Mitchelton-Scott’s deal with new sponsor is off after week of confusion

After a disagreement emerged about who would actually own the team, the contract is now off the table

(Image credit: Getty Images)

Mitchelton-Scott surprised the cycling world earlier this month when they announced sponsor would take over the name of the squad.

The Australian WorldTour team revealed that it would be known as Team Manuela Fundacion for the remainder of the 2020 season, as a Spanish non-profit organisation came on board as part of a “long-term” agreement.

But a dispute quickly emerged between team owner Gerry Ryan and the new sponsor, as they appeared to disagree on who would actually own the team.

Ryan, the Australian businessman who owns Mitchelton Wines, told Ride Media (opens in new tab) this week that he would maintain ownership of the squad, while Manuela Fundacion believed it owned the team.

After a week of confusion Greenedge Cycling, the holding company that owns Mitchelton-Scott, announced that the deal was off.

Ryan said: “We felt a strong initial connection with Mr Francisco Huertas, the Manuela Fundación and their noble aims.

“However, as the negotiations have evolved after the initial announcement on Friday, we have concluded that the relationship will not proceed. We wish Mr. Francisco Huertas and the Manuela Fundación all of the best for the future."

On Friday, June 12 Michelton-Scott announced that the team would be named Manuela Fundacion for the rest of 2020 and that the squad would race in a new navy and pink kit.

Very little information is available online about the foundation or its owner Francisco Huerta, while the new deal with Mitchelton-Scott prompted questions over who would own the team.

To add to the confusion the head of Manuela Fundacion’s sports department Emilia Rodriguez told Cycling News (opens in new tab) the team would be Spanish with a headquarters in Spain, but Ryan insisted he still owned the team.

After a week of confusion, the deal was eventually cancelled.

Mitchelton-Scott has been hit hard by the coronavirus crisis, with all riders on both the men’s and women’s teams accepting substantial wage cuts.

>>> British Cycling announces next steps in return to riding events after coronavirus lockdown 

Ryan added: “The COVID-19 global crisis has thrown up many new challenges, but our primary focus remains on our world-class athletes and support staff.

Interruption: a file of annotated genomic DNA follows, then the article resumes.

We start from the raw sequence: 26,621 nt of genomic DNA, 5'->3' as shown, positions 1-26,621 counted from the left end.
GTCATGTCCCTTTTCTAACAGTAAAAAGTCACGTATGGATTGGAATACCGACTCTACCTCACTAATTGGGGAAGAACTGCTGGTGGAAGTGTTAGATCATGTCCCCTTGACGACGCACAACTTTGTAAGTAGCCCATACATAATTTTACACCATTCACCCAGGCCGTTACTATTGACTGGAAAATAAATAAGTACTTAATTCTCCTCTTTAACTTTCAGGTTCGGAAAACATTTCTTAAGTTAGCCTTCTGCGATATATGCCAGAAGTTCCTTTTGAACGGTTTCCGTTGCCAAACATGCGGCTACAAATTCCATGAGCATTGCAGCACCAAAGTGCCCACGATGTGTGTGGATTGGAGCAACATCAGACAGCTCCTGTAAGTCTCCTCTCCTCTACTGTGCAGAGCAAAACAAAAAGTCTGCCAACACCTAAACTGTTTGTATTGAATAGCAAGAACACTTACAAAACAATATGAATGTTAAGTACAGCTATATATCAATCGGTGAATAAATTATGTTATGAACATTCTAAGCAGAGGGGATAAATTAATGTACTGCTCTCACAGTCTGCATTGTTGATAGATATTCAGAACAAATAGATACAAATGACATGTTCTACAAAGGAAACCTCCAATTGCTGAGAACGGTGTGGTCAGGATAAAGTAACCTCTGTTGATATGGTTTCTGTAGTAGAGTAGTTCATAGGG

“This will include a return to full wages for all riders and staff once WorldTour racing commences in August, and a commitment to the year 2021 as we search for a suitable sponsorship.

“We believe in this team, and the people and culture that have made it so successful these past eight years.  Our riders have been inspiring in their commitment and motivation in what has been an uncertain season, and our staff loyal and determined to provide the best service possible in what will be a busy and challenging end to the year.  We can’t wait to get back on the road and start winning more races.”

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Alex Ballinger

Alex Ballinger is editor of BikeBiz magazine, the leading publication for the UK cycle industry, and is the former digital news editor for After gaining experience in local newsrooms, national newspapers and in digital journalism, Alex found his calling in cycling, first as a reporter, then as news editor responsible for Cycling Weekly's online news output, and now as the editor of BikeBiz. Since pro cycling first captured his heart during the 2010 Tour de France (specifically the Contador-Schleck battle) Alex covered three Tours de France, multiple editions of the Tour of Britain, and the World Championships, while both writing and video presenting for Cycling Weekly. He also specialises in fitness writing, often throwing himself into the deep end to help readers improve their own power numbers.  Away from the desk, Alex can be found racing time trials, riding BMX and mountain bikes, or exploring off-road on his gravel bike. He’s also an avid gamer, and can usually be found buried in an eclectic selection of books.